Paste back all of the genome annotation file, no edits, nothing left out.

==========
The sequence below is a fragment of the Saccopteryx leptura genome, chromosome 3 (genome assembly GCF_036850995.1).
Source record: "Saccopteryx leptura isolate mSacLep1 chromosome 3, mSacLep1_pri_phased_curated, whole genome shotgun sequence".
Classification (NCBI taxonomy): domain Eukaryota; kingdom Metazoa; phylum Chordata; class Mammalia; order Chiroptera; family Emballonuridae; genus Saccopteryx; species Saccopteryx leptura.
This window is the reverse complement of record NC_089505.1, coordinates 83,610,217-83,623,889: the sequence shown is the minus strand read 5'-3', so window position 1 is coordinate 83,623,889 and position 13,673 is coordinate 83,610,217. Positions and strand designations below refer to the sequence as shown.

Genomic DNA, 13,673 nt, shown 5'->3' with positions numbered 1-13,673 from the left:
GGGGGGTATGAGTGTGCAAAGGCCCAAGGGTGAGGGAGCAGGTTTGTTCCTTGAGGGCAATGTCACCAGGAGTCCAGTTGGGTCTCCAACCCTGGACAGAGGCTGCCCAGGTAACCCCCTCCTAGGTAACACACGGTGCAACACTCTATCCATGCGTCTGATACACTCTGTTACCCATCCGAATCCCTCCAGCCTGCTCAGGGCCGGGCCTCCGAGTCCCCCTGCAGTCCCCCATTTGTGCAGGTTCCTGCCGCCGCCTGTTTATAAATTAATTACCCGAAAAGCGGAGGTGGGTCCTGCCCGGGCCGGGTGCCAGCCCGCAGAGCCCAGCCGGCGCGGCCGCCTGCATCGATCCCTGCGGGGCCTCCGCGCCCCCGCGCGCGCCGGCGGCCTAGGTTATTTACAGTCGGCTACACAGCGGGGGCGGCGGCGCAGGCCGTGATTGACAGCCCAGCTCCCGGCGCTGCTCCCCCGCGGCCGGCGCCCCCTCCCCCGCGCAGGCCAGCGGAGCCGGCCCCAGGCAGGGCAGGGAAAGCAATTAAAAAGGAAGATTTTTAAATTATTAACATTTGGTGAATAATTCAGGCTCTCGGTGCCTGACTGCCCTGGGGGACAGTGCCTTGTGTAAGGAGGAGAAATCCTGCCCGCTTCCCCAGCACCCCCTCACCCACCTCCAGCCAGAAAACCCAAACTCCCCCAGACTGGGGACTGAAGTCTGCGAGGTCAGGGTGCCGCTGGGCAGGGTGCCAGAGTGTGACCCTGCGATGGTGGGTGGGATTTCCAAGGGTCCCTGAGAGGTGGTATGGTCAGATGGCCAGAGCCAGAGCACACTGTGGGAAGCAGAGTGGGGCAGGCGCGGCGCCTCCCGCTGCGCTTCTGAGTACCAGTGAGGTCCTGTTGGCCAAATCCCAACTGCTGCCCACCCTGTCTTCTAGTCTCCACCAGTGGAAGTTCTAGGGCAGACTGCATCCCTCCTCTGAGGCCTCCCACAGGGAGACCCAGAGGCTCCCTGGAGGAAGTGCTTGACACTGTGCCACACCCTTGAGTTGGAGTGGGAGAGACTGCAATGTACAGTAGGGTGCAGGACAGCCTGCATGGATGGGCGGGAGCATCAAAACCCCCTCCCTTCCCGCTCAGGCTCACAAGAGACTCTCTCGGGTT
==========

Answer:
The sequence below is a fragment of the Saccopteryx leptura genome, chromosome 3 (genome assembly GCF_036850995.1).
Source record: "Saccopteryx leptura isolate mSacLep1 chromosome 3, mSacLep1_pri_phased_curated, whole genome shotgun sequence".
Classification (NCBI taxonomy): domain Eukaryota; kingdom Metazoa; phylum Chordata; class Mammalia; order Chiroptera; family Emballonuridae; genus Saccopteryx; species Saccopteryx leptura.
This window is the reverse complement of record NC_089505.1, coordinates 83,610,217-83,623,889: the sequence shown is the minus strand read 5'-3', so window position 1 is coordinate 83,623,889 and position 13,673 is coordinate 83,610,217. Positions and strand designations below refer to the sequence as shown.

Genomic DNA, 13,673 nt, shown 5'->3' with positions numbered 1-13,673 from the left:
GGGGGGTATGAGTGTGCAAAGGCCCAAGGGTGAGGGAGCAGGTTTGTTCCTTGAGGGCAATGTCACCAGGAGTCCAGTTGGGTCTCCAACCCTGGACAGAGGCTGCCCAGGTAACCCCCTCCTAGGTAACACACGGTGCAACACTCTATCCATGCGTCTGATACACTCTGTTACCCATCCGAATCCCTCCAGCCTGCTCAGGGCCGGGCCTCCGAGTCCCCCTGCAGTCCCCCATTTGTGCAGGTTCCTGCCGCCGCCTGTTTATAAATTAATTACCCGAAAAGCGGAGGTGGGTCCTGCCCGGGCCGGGTGCCAGCCCGCAGAGCCCAGCCGGCGCGGCCGCCTGCATCGATCCCTGCGGGGCCTCCGCGCCCCCGCGCGCGCCGGCGGCCTAGGTTATTTACAGTCGGCTACACAGCGGGGGCGGCGGCGCAGGCCGTGATTGACAGCCCAGCTCCCGGCGCTGCTCCCCCGCGGCCGGCGCCCCCTCCCCCGCGCAGGCCAGCGGAGCCGGCCCCAGGCAGGGCAGGGAAAGCAATTAAAAAGGAAGATTTTTAAATTATTAACATTTGGTGAATAATTCAGGCTCTCGGTGCCTGACTGCCCTGGGGGACAGTGCCTTGTGTAAGGAGGAGAAATCCTGCCCGCTTCCCCAGCACCCCCTCACCCACCTCCAGCCAGAAAACCCAAACTCCCCCAGACTGGGGACTGAAGTCTGCGAGGTCAGGGTGCCGCTGGGCAGGGTGCCAGAGTGTGACCCTGCGATGGTGGGTGGGATTTCCAAGGGTCCCTGAGAGGTGGTATGGTCAGATGGCCAGAGCCAGAGCACACTGTGGGAAGCAGAGTGGGGCAGGCGCGGCGCCTCCCGCTGCGCTTCTGAGTACCAGTGAGGTCCTGTTGGCCAAATCCCAACTGCTGCCCACCCTGTCTTCTAGTCTCCACCAGTGGAAGTTCTAGGGCAGACTGCATCCCTCCTCTGAGGCCTCCCACAGGGAGACCCAGAGGCTCCCTGGAGGAAGTGCTTGACACTGTGCCACACCCTTGAGTTGGAGTGGGAGAGACTGCAATGTACAGTAGGGTGCAGGACAGCCTGCATGGATGGGCGGGAGCATCAAAACCCCCTCCCTTCCCGCTCAGGCTCACAAGAGACTCTCTCGGGTT